Happy Mothering Day.

I’ve been cranky all week, and everyone saw it coming except me. Mother’s Day hasn’t been a thing for me. I get a little snippy, but I usually assuage the ache with an excess of treats, day-drinking, and a few deep social media dives to validate my experience. My own mother never seemed thrilled with the celebration, even when we were on speaking terms. So a made-up holiday originally created for women’s rights that’s been bogarted by capitalism wasn’t a pastel-posied day ruiner outside of the usual fight-the-patriarchy way. Until it was. This year.

When I woke up blue on Sunday morning, after three consecutive blue days, I took to staring out the window in a motherless-child sort of way while I waited for the caffeine to permeate.

Happy Mother’s Day.

I’d written it almost involuntarily in my morning journal. Then, the blue broke.

I would not be spending this day as I have most of my life– sending a card too late and listening to the disappointment on the other end of the phone. And I wouldn’t be spending it as I have the last few years– making calls to the various women in my life who have stepped in to mother me in different ways. I am thankful to them and their astounding patience and care to detail; but by the end of the day, I’d be exhausted with gratitude and still with the ache of someone who needs mothering.

So instead, I would be thankful to the only person who can fill the role.

Happy Mother’s Day to me, a responsible adult who has recently taken on the demanding-yet-rewarding task of mothering a human to good health and balanced meals. To me, who takes care of me when I am sick, and makes me take baths even when I don’t want to, and demands that I eat my vegetables because they are good for me. Happy Mother’s Day to me, who celebrates at the right time, always, even if the victory is not drinking for a month, or winning an independent music award, or selling something on my Etsy shop, or having three healthy bowel movements in a day exactly 30 minutes after eating (no small feat). To me, who gets me to my shows on time, knows exactly how I take my tea, and who makes me an incredible chickpea Vindaloo– and spends all day getting the flavor right– after I merely mentioned the craving.

I am mothering myself– and have been over the last year– and I am doing a bang-up job. Happy Mother’s Day, you fucking saint. There’s no one in the world who could do this better than you.

After I threw my self-loathing, over-compensating traditions in the nearest metaphorical trash can (which I keep right next to me), my Someone and I hopped into the truck with a bowl of oatmeal made exactly the way I like it, and drove to take a Mother’s Day hike. I didn’t tell him I was celebrating. He didn’t make me a card that was signed by the dogs. And I was thrilled to not hobble together a faint resemblance to what was supposed to happen. While we waited for our friends to meet us, my phone buzzed. It was Kris. Kris, who watched the early years of my family’s rejection– who was the first to confirm that something was wrong, that it wasn’t in my head. Kris, who I’d lost contact with over the details that were very important, then become unimportant when I saw a decade without her and wished she was still in it. Kris, who I reconciled with back in August, and has since felt like a distant heartbeat– now a mother herself– that carries on a stray wind up from Texas.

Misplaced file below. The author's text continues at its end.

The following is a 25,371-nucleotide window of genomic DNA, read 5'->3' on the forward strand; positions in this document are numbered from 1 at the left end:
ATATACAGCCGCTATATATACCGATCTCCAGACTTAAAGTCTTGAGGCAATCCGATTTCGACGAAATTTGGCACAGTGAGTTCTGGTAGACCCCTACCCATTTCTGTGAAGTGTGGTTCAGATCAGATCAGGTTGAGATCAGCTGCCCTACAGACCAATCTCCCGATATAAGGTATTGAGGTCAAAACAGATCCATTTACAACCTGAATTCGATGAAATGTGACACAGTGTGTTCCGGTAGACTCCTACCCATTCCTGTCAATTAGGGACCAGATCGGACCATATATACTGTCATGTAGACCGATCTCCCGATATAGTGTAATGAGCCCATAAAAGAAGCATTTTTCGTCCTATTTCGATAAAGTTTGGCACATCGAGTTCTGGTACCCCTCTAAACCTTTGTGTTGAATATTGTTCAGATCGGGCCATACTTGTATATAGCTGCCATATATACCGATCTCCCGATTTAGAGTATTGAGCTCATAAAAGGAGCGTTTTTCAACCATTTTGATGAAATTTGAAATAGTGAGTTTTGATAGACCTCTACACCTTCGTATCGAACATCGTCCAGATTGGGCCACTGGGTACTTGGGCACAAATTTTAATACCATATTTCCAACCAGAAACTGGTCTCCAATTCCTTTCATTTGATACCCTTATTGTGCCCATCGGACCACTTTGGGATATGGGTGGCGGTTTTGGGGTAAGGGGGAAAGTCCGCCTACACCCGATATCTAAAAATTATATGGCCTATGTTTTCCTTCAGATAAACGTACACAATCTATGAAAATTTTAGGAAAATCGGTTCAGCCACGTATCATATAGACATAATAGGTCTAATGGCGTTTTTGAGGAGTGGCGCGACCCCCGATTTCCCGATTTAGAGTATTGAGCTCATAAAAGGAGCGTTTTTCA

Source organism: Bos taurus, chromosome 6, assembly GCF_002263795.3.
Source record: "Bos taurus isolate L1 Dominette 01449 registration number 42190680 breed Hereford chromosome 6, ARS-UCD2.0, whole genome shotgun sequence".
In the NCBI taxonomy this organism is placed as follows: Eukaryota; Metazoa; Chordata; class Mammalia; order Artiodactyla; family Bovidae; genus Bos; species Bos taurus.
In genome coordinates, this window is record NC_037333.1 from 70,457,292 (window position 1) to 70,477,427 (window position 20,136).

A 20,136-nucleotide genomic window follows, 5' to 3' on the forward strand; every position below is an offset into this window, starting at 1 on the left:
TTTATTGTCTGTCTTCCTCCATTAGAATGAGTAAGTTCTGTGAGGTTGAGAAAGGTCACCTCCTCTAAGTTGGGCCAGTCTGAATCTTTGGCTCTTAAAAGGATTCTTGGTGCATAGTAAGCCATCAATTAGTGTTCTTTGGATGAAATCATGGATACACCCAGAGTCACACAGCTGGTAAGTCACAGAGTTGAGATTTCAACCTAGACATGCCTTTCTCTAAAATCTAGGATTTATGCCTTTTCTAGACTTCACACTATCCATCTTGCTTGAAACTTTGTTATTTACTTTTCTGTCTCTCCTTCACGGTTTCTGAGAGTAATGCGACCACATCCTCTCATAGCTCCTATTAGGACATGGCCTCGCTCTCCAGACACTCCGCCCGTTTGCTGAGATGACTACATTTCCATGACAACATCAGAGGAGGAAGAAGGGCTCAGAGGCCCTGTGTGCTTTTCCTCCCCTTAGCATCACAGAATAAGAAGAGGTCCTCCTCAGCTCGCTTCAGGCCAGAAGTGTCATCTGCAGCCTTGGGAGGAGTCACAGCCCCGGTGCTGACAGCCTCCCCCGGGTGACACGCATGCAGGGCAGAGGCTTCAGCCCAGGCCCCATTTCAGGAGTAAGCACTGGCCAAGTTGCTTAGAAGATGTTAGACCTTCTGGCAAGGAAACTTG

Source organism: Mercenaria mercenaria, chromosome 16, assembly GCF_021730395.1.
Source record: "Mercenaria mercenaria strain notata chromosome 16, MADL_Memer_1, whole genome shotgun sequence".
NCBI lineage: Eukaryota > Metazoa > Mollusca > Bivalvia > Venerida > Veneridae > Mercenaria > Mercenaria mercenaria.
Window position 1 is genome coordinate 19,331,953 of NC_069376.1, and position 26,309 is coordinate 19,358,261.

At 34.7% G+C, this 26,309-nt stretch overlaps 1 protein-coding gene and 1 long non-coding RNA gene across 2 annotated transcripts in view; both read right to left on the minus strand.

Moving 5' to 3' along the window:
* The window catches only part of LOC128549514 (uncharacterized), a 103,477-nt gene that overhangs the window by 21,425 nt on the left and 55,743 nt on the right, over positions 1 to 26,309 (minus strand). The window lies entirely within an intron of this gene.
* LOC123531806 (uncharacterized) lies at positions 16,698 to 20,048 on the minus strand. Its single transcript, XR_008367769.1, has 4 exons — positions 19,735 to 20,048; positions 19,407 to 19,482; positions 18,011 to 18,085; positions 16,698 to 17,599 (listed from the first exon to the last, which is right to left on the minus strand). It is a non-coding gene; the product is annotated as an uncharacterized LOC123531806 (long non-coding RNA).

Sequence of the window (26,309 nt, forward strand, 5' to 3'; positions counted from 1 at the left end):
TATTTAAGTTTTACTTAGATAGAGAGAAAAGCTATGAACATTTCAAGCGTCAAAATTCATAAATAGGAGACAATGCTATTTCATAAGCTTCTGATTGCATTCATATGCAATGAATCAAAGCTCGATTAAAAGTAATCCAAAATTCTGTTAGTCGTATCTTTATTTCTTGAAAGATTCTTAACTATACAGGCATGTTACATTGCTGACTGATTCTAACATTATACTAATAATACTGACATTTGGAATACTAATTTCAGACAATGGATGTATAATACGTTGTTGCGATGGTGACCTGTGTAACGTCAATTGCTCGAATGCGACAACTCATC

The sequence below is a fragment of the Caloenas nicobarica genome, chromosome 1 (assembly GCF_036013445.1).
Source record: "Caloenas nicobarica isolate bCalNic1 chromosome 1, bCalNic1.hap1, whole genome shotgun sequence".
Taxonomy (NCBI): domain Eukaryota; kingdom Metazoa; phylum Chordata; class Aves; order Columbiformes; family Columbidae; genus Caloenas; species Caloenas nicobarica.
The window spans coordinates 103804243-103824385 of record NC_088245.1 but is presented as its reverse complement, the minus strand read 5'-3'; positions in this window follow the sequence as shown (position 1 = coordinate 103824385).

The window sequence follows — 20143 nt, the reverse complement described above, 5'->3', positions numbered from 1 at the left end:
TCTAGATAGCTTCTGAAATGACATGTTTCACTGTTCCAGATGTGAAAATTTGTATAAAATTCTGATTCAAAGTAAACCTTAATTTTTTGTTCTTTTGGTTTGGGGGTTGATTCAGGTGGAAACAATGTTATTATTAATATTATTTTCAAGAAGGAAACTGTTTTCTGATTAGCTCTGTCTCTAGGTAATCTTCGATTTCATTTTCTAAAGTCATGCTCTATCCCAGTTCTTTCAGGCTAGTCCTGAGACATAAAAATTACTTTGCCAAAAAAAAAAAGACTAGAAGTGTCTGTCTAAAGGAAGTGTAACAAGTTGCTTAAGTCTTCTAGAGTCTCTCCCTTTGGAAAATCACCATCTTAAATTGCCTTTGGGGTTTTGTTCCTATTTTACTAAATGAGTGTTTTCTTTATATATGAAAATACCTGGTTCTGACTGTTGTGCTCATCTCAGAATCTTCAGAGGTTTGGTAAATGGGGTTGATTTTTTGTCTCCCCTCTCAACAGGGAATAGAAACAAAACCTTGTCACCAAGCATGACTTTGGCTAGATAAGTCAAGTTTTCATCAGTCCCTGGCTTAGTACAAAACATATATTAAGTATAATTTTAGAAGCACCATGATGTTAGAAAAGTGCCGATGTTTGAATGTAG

She said I wasn’t alone. She said she knew it was probably hard. She said everything this mother would like to hear on her special day. I tucked the message in my heart and said nothing, carrying it to the top of a small mountain that looked out over the Blue Ridge Mountains, then all the way back again. Then, I couldn’t keep it in any longer. Three hours and five miles later, I told my friends about my special Mother’s Day message from Kris. I wondered if anyone felt envious of what a good mother I am to me.

When I got back to the truck, a second message waited– this time from Audrey up in Indiana. Audrey has come in the last couple of years– a fan, then a friend, a mother herself who not only listened, but unraveled the story out of me so I didn’t carry it alone. She was thinking of me, too, on this day.

Before dinner, Gretchen was waiting on my phone, too. Her little one is getting bigger all the time, and I felt honored that she would take a moment out of her own day to make space for me.

Me. Mother of one. I congratulated myself on arriving at the end of the day feeling full, my ward still in tact and damn near happy. I congratulated myself for letting go of making it someone else’s responsibility to take care of me. And in turn, the universe yielded a bucketful of mothers, expecting nothing in return, not even my unending gratitude that might deplete me for all I used to scrape for it. I mothered myself, and the club showed up from every decade of my life to commiserate and encourage– yeah, it’s hard. It’s exhausting. But isn’t being a mother great?


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